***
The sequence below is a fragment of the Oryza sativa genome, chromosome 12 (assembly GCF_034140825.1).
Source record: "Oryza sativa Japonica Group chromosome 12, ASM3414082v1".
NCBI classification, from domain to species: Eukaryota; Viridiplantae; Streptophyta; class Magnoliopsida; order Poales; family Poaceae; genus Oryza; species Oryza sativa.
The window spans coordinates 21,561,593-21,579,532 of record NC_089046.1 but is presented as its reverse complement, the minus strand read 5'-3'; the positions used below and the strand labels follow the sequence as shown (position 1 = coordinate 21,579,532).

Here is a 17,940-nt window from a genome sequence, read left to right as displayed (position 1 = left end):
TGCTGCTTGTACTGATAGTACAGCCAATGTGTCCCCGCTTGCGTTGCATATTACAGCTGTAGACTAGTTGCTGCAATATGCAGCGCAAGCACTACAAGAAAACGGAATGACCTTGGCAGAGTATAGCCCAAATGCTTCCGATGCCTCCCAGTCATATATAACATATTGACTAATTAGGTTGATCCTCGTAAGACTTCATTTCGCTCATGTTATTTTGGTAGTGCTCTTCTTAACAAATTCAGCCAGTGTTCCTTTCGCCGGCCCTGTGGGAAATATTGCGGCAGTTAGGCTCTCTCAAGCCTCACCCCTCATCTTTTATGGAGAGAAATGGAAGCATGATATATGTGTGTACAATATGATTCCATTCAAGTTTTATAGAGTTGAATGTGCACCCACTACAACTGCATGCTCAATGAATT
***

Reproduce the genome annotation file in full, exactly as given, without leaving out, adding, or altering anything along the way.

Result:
The sequence below is a fragment of the Oryza sativa genome, chromosome 12 (assembly GCF_034140825.1).
Source record: "Oryza sativa Japonica Group chromosome 12, ASM3414082v1".
NCBI classification, from domain to species: Eukaryota; Viridiplantae; Streptophyta; class Magnoliopsida; order Poales; family Poaceae; genus Oryza; species Oryza sativa.
The window spans coordinates 21,561,593-21,579,532 of record NC_089046.1 but is presented as its reverse complement, the minus strand read 5'-3'; the positions used below and the strand labels follow the sequence as shown (position 1 = coordinate 21,579,532).

Here is a 17,940-nt window from a genome sequence, read left to right as displayed (position 1 = left end):
TGCTGCTTGTACTGATAGTACAGCCAATGTGTCCCCGCTTGCGTTGCATATTACAGCTGTAGACTAGTTGCTGCAATATGCAGCGCAAGCACTACAAGAAAACGGAATGACCTTGGCAGAGTATAGCCCAAATGCTTCCGATGCCTCCCAGTCATATATAACATATTGACTAATTAGGTTGATCCTCGTAAGACTTCATTTCGCTCATGTTATTTTGGTAGTGCTCTTCTTAACAAATTCAGCCAGTGTTCCTTTCGCCGGCCCTGTGGGAAATATTGCGGCAGTTAGGCTCTCTCAAGCCTCACCCCTCATCTTTTATGGAGAGAAATGGAAGCATGATATATGTGTGTACAATATGATTCCATTCAAGTTTTATAGAGTTGAATGTGCACCCACTACAACTGCATGCTCAATGAATT